Xinyi Continues to Push for New Trial or Modified/Vacated
Damages in $24 Million Patent Infringement Suit; Contends "Centering"
Needs Clear Definition
June 23, 2010
Xinyi Glass North America and Xinyi Automobile Glass Co. Ltd. continue
to push for a new trial in the recent patent infringement suit against
them resulting in a $24 million judgement, payable to plaintiff
Saint-Gobain. The U.S. District Court for the Northern District
of Ohio had ruled against it in April, but Xinyi had motioned for
a new trial, and, after a recent objection from Saint-Gobain, Xinyi
has filed a renewed motion for the damages to be vacated or modified
or for a new trial to be held. (CLICK
HERE for related story.)
The suit focuses on two Saint-Gobain patents, titled "Spacer
for Windshield Bracket," which the company claims is the "first
spacer being provided with means for centering and aligning the
glazing upon the bracket," and "Method of Centering Windshield
Glazings," which addresses the way that the lip portion of
the spacer contacts the bracket "to provide a force for centering
which force is sufficient to maintain centering
on the glazing on the bracket." Saint-Gobain alleges that Xinyi
has infringed upon both of these by manufacturing windshields with
One major point of contention in the trial has been the definition
"Even now, Saint-Gobain's construction of 'centering' is a
mystery," writes Xinyi in its latest renewed motion. "In
response to Xinyi's assertion that 'non-skewed' requires a force
that moves the windshield from a skewed to a non-skewed position,
Saint-Gobain howls 'nonsense' and 'ridiculous.' Yet 'centering'
is a verb, requiring an action. When, then, is it 'nonsense' to
assume that 'a force for centering' requires forcing the windshield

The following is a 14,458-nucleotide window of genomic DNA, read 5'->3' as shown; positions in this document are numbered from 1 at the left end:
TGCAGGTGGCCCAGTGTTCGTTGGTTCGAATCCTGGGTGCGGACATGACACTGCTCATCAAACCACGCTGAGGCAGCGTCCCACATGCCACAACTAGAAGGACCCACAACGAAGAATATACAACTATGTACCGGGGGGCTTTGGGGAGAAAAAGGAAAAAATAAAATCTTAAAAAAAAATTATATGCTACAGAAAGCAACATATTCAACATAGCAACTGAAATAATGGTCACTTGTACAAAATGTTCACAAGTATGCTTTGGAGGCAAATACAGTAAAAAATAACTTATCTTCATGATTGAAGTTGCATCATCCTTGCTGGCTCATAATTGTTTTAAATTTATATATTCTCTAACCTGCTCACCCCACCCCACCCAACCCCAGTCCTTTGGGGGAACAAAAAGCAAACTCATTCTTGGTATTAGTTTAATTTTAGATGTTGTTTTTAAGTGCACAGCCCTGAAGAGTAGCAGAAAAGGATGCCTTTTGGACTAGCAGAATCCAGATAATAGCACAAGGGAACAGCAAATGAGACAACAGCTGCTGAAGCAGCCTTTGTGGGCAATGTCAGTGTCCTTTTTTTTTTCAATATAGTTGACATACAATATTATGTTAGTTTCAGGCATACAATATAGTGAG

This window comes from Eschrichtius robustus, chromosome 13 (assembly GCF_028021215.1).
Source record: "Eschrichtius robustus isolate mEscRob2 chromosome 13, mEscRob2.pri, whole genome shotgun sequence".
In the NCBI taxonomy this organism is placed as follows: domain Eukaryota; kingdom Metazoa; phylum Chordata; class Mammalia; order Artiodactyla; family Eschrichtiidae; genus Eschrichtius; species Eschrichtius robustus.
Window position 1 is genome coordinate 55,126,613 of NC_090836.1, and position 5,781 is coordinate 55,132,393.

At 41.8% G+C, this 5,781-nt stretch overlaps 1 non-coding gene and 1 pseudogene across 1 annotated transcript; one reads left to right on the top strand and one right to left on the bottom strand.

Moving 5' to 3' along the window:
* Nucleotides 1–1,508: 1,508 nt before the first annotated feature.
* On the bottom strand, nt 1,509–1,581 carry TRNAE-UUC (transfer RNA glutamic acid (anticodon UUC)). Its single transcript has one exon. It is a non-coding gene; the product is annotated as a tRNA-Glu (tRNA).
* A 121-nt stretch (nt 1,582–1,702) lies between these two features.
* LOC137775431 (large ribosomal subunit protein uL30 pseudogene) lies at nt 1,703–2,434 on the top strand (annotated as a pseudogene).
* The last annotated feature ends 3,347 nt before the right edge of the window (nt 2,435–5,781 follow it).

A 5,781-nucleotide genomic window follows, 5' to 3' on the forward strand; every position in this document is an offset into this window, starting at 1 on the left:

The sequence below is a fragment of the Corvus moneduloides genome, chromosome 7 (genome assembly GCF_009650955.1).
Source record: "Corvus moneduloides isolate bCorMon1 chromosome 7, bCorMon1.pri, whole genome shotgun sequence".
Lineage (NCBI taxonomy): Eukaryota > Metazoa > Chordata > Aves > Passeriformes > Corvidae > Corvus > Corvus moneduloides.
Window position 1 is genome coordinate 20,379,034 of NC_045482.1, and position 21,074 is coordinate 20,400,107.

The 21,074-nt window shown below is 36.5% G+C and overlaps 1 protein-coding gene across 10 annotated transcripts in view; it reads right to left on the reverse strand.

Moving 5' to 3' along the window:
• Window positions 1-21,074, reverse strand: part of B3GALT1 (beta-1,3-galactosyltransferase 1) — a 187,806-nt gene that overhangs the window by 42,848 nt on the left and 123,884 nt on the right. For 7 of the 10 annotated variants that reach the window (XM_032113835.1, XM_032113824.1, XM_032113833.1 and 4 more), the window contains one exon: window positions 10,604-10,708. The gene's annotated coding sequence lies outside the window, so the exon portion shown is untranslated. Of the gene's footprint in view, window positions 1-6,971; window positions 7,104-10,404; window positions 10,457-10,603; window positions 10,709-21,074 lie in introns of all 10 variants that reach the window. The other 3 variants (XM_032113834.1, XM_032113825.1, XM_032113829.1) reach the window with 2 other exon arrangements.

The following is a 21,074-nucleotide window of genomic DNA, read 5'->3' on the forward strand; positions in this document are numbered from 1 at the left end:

from a skewed to a non-skewed position? And, if it doesn't mean
that, then what does it mean?"
"The problem in this case is that no one seems to know the
answer to that question-even now, after a jury verdict and an award
of enhanced damages
" continues the motion. "Given
these facts a new trial is required, following a Markman
hearing that formally construes 'centering.'"
Xinyi goes on to allege that though Saint-Gobain had told the court
that it should adopt the "ordinary meaning of 'centering,'"
during the course of the trial it defined centering as "non-skewed,"
according to court documents.
"If 'non-skewed' was Saint-Gobain's desired construction for
'centering,' it should have clearly presented that construction
during the Markman proceedings, rather than hiding behind
the false veil of 'ordinary meaning' and 'no construction necessary,'
which it quickly abandoned the moment trial began," writes
Because this definition wasn't presented early on, Xinyi claims
that it was "severely prejeduced
at all stages of this
Had Saint-Gobain presented 'non-skewed' as its actual
construction of 'centering,' it would have been required to rebut
the presumption that the ordinary meaning of 'centering' applied,"
reads the motion. "It would have also been forced to identify
where the intrinsic record provides support for 'non-skewed,' a
special definition that is contrary to the ordinary meaning, and
Xinyi would have had an opportunity to attack that proof. Instead,
Saint-Gobain was allowed to proceed to trial unchallenged on these
In addition, Xinyi argues that Saint-Gobain did not prove infringement
using the "non-skewed" definition of "centering,"
and that it was never "determined whether the lips of Xinyi's
products were capable of forcing a windshield from a skewed to a
The company also continues to argue that Saint-Gobain failed "to
prove that each of the 277,645 accused Xinyi products included in
its damages calculations directly infringed one of the asserted
claims," and that this would have impacted the monetary damages
awarded in the ruling.
Lastly, Xinyi argues that Saint-Gobain's "copying argument"
was irrelevant, unsubstantiated and highly prejudicial, leaving
cause for a new trial. The company also states in its latest motion
that the jury's finding that Xinyi was liable for infringement "is
simply the tail wagging the dog."
"As set forth in Xinyi's opening brief, Saint-Gobain did not
properly establish infringement," writes Xinyi. "Thus,
the jury likely reached its finding of infringement because it was
confused by Saint-Gobain's improper argument that Xinyi had 'copied'
Saint-Gobain's commercial products."
Xinyi request that the court grant a new judgment of non-infringement
and should vacate or modify the jury's damages, or grant a new trial.
The renewed motion was penned by Xinyi counsel James F. McCarthy
III of Katz, Teller, Brant & Hild in Cincinnati.
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